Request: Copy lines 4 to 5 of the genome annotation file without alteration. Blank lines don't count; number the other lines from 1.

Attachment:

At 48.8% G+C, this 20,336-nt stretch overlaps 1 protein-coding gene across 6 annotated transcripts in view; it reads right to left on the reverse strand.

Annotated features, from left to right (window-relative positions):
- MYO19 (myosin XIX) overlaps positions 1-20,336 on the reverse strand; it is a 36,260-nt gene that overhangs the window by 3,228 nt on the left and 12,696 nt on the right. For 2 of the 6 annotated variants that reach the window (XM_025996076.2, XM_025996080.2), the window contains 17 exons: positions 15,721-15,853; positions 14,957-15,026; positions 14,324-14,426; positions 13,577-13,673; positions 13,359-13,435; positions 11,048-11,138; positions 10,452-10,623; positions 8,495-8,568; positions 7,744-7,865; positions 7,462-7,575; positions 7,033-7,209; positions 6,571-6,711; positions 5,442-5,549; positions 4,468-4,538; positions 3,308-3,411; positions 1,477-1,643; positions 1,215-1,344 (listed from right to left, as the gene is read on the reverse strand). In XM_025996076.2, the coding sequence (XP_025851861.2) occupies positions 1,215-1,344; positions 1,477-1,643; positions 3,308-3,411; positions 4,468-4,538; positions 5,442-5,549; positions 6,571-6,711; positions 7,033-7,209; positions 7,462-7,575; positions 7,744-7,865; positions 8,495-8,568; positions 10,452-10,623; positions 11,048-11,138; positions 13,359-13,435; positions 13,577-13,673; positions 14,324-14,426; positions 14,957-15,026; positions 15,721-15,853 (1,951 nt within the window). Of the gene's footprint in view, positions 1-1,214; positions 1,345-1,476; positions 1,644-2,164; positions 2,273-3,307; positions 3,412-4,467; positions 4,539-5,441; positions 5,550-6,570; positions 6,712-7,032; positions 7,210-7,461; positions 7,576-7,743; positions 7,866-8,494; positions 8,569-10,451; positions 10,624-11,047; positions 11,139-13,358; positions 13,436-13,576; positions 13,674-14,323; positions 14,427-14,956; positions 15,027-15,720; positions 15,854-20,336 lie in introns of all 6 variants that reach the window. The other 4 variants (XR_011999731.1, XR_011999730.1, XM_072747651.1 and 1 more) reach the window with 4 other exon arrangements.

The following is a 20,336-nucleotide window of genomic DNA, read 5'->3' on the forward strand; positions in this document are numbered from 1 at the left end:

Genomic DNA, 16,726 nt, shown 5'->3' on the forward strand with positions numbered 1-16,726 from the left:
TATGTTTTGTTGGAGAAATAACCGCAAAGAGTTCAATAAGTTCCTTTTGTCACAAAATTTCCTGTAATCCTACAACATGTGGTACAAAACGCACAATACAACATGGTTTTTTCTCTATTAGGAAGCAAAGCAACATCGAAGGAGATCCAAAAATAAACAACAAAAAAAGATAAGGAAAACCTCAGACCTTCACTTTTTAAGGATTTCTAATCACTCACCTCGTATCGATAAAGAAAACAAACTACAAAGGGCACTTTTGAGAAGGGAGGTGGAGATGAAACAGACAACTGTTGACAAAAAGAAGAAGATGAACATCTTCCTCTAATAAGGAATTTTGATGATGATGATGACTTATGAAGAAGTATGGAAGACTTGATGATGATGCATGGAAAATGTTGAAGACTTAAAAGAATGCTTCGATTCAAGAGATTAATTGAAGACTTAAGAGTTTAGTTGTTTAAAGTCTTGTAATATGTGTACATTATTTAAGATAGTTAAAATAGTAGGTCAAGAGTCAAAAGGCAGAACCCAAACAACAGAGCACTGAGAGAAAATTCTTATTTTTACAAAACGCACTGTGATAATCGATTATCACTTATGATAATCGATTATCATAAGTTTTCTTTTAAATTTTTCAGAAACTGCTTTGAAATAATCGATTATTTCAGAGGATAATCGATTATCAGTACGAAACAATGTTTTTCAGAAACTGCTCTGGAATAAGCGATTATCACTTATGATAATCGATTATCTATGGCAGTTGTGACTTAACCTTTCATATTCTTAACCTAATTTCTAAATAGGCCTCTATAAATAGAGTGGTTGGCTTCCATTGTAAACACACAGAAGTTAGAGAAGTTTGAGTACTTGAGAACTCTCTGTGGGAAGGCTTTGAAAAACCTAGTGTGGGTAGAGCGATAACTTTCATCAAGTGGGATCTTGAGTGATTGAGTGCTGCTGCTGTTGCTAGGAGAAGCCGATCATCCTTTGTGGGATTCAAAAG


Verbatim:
The following is a 20,336-nucleotide window of genomic DNA, read 5'->3' on the forward strand; positions in this document are numbered from 1 at the left end:

Genomic DNA, 16,726 nt, shown 5'->3' on the forward strand with positions numbered 1-16,726 from the left: